Editorial: The importance of consuming news


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Editorial Board

Today is News Engagement Day and the Editorial Board would like to take this opportunity to discuss the importance of the relationship between media organizations like the Daily and the public.

Our nation was founded with the idea that healthy and rigorous debates in public settings improve our communities. Media outlets, whether in print, on television or online, act as a common area where various opinions and ideas can be shared.

This eventually leads to greater public discourse where the virtues of our culture and policies can be evaluated. Indeed, it would be impossible to uphold our democratic values and republic government without the personal freedoms of speech and press.

Everyone is affected by the news media whether you consume it on a regular basis by reading, watching or listening to reports or not. Free press has been described as the fourth unofficial check and balance for our government —making sure our elected officials are held accountable and our electorate is well informed.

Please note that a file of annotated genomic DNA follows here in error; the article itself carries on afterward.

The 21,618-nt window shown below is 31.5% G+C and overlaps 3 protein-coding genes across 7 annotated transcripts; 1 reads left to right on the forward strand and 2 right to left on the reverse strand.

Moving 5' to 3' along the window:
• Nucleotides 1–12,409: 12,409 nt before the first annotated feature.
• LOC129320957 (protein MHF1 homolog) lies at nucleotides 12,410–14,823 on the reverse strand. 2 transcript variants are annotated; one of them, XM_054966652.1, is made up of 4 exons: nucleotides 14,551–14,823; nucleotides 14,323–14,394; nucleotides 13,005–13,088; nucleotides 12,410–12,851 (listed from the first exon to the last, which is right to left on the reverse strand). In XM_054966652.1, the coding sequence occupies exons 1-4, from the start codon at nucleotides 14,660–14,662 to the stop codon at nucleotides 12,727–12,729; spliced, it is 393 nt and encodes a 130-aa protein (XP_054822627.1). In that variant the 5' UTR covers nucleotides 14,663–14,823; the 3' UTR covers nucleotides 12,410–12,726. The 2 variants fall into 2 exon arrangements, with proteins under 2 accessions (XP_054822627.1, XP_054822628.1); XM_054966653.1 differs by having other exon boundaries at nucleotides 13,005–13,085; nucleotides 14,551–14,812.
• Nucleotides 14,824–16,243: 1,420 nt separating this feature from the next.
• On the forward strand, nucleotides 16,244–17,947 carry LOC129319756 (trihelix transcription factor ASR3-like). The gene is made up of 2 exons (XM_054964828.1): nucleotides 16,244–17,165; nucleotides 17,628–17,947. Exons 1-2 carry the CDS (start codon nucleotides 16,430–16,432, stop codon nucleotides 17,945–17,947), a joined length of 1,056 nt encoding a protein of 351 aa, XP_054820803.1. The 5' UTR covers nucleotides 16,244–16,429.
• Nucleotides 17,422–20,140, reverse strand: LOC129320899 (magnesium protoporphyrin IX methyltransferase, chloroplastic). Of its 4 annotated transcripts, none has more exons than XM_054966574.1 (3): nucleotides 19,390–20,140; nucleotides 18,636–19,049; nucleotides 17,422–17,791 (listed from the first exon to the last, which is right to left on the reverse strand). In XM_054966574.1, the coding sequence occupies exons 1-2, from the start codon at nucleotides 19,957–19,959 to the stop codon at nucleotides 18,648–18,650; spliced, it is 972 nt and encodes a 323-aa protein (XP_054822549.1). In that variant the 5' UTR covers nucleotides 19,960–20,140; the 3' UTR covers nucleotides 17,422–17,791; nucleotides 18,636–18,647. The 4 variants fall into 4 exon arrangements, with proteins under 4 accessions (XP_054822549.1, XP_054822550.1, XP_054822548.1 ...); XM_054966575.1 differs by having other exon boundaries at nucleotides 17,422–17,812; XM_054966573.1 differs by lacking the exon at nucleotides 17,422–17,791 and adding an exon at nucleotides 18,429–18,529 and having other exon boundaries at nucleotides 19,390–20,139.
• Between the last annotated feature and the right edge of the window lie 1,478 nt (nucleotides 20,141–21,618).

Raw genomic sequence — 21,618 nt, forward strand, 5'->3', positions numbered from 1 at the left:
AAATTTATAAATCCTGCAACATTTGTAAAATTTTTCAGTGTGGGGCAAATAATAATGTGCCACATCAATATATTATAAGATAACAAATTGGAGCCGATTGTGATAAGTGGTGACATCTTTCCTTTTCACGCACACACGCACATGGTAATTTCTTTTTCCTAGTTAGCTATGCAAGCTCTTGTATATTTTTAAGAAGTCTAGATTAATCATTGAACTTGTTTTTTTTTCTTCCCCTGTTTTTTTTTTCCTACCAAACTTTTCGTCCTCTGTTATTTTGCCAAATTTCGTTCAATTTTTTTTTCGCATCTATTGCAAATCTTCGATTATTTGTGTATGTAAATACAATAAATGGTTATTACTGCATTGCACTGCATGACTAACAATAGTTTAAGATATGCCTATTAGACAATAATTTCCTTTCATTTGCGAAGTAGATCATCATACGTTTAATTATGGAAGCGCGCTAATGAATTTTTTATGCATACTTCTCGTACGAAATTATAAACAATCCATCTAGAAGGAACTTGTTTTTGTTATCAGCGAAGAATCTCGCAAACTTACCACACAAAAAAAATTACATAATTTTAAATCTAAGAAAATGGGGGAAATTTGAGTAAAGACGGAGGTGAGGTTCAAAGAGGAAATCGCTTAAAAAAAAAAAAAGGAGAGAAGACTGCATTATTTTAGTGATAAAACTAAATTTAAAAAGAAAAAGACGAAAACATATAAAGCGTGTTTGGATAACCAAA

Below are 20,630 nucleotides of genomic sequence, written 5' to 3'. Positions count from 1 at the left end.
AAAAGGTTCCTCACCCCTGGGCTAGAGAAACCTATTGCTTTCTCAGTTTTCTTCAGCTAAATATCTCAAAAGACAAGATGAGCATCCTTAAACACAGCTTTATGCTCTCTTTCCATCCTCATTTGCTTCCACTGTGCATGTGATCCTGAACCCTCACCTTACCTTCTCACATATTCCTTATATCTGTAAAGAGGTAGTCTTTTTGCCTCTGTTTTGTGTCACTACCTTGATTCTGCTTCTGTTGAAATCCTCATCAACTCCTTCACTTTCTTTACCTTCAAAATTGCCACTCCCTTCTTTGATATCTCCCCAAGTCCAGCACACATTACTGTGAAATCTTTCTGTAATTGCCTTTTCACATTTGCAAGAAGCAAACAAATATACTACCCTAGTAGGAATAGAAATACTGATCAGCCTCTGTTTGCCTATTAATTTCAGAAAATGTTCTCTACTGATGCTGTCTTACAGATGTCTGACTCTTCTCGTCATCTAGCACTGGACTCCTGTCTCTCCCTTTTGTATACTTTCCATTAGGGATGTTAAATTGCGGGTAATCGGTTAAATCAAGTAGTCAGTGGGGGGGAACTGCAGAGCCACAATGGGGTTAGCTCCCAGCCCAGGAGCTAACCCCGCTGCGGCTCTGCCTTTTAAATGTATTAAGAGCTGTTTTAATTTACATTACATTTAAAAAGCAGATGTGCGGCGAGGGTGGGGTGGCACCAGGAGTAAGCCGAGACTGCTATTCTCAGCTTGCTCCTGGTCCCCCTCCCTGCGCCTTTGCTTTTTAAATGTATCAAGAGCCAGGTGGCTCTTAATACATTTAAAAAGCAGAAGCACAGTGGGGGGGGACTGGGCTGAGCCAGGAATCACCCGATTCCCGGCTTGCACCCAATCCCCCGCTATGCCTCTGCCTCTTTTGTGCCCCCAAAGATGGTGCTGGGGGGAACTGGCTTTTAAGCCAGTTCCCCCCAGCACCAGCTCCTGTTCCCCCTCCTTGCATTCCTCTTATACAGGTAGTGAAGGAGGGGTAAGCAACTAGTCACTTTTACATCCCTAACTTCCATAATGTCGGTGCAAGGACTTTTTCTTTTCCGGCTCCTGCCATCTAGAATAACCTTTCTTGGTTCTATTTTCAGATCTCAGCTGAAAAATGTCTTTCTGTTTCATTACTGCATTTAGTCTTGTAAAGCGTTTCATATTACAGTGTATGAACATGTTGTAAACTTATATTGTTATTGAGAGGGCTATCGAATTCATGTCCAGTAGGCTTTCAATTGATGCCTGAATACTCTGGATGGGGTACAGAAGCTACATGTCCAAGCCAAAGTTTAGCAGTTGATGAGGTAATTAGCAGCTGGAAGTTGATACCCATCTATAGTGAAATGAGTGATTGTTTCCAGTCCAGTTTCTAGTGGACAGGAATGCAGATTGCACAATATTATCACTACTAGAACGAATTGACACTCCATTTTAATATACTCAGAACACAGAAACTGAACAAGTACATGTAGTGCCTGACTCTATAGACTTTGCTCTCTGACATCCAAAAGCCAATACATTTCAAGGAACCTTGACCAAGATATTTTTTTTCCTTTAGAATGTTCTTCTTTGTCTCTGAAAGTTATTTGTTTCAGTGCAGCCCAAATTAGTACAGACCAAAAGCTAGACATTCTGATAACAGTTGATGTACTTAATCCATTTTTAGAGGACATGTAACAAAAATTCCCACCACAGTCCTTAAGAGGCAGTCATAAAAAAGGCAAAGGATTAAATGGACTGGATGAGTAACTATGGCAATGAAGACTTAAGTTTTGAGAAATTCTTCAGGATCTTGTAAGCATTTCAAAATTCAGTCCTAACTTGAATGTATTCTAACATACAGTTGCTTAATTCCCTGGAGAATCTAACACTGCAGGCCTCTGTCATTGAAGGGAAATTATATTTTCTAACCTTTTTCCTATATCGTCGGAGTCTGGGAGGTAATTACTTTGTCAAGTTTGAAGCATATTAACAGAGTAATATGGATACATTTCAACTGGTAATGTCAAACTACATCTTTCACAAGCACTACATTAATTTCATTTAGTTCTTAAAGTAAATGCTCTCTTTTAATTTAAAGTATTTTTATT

Public support for congress is low, but reelection rates of congressmen and women are high. Similarly, public trust in our media institutions as a whole is at an all-time low, although most people believe that the media they get their information from is accurate.

This is problematic as people can find themselves in “echo-chambers” where new ideas and diverse perspectives are excluded. It will be uncomfortable. You will encounter articles that you disagree with and points of view that challenge you. This is where growth and understanding can take place and a debate progresses.

This doesn’t mean blindingly accepting published materials as fact. Rather, it means holding news organizations accountable by engaging with them. Join the public discourse by synthesizing news and writing letters to the editor or simply discussing current events with friends and family.

So, let’s use today as an opportunity to personally evaluate our media consumption. Read a story from a point of view that you disagree with and enter a discussion with classmates or friends about the topic.